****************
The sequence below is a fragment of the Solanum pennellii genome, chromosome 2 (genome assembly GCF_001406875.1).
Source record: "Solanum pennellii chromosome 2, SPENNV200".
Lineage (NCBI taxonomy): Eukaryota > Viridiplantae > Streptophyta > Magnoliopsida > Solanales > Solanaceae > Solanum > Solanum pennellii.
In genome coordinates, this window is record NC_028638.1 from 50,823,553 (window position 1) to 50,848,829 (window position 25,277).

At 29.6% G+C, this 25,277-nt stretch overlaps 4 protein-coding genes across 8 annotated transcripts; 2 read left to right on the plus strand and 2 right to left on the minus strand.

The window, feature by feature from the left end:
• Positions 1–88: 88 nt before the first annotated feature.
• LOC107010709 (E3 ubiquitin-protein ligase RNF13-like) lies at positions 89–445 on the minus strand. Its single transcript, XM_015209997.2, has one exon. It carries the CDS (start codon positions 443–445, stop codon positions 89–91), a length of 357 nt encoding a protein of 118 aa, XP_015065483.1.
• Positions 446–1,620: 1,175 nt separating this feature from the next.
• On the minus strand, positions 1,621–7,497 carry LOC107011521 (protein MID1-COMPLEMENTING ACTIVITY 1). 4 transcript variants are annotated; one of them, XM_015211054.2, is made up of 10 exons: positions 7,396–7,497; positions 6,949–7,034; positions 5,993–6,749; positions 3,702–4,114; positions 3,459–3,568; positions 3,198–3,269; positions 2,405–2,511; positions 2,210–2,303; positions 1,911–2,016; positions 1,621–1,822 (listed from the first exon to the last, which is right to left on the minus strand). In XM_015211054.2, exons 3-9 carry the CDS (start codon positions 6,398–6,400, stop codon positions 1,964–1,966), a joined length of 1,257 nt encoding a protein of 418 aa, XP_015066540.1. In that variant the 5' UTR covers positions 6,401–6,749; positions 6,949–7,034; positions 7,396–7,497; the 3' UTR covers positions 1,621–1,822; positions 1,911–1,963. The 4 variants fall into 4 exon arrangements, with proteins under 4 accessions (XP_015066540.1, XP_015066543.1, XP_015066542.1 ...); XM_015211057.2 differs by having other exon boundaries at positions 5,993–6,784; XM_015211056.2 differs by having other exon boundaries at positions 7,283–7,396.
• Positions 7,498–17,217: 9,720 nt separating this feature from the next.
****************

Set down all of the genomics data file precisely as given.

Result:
The sequence below is a fragment of the Solanum pennellii genome, chromosome 2 (genome assembly GCF_001406875.1).
Source record: "Solanum pennellii chromosome 2, SPENNV200".
Lineage (NCBI taxonomy): Eukaryota > Viridiplantae > Streptophyta > Magnoliopsida > Solanales > Solanaceae > Solanum > Solanum pennellii.
In genome coordinates, this window is record NC_028638.1 from 50,823,553 (window position 1) to 50,848,829 (window position 25,277).

At 29.6% G+C, this 25,277-nt stretch overlaps 4 protein-coding genes across 8 annotated transcripts; 2 read left to right on the plus strand and 2 right to left on the minus strand.

The window, feature by feature from the left end:
• Positions 1–88: 88 nt before the first annotated feature.
• LOC107010709 (E3 ubiquitin-protein ligase RNF13-like) lies at positions 89–445 on the minus strand. Its single transcript, XM_015209997.2, has one exon. It carries the CDS (start codon positions 443–445, stop codon positions 89–91), a length of 357 nt encoding a protein of 118 aa, XP_015065483.1.
• Positions 446–1,620: 1,175 nt separating this feature from the next.
• On the minus strand, positions 1,621–7,497 carry LOC107011521 (protein MID1-COMPLEMENTING ACTIVITY 1). 4 transcript variants are annotated; one of them, XM_015211054.2, is made up of 10 exons: positions 7,396–7,497; positions 6,949–7,034; positions 5,993–6,749; positions 3,702–4,114; positions 3,459–3,568; positions 3,198–3,269; positions 2,405–2,511; positions 2,210–2,303; positions 1,911–2,016; positions 1,621–1,822 (listed from the first exon to the last, which is right to left on the minus strand). In XM_015211054.2, exons 3-9 carry the CDS (start codon positions 6,398–6,400, stop codon positions 1,964–1,966), a joined length of 1,257 nt encoding a protein of 418 aa, XP_015066540.1. In that variant the 5' UTR covers positions 6,401–6,749; positions 6,949–7,034; positions 7,396–7,497; the 3' UTR covers positions 1,621–1,822; positions 1,911–1,963. The 4 variants fall into 4 exon arrangements, with proteins under 4 accessions (XP_015066540.1, XP_015066543.1, XP_015066542.1 ...); XM_015211057.2 differs by having other exon boundaries at positions 5,993–6,784; XM_015211056.2 differs by having other exon boundaries at positions 7,283–7,396.
• Positions 7,498–17,217: 9,720 nt separating this feature from the next.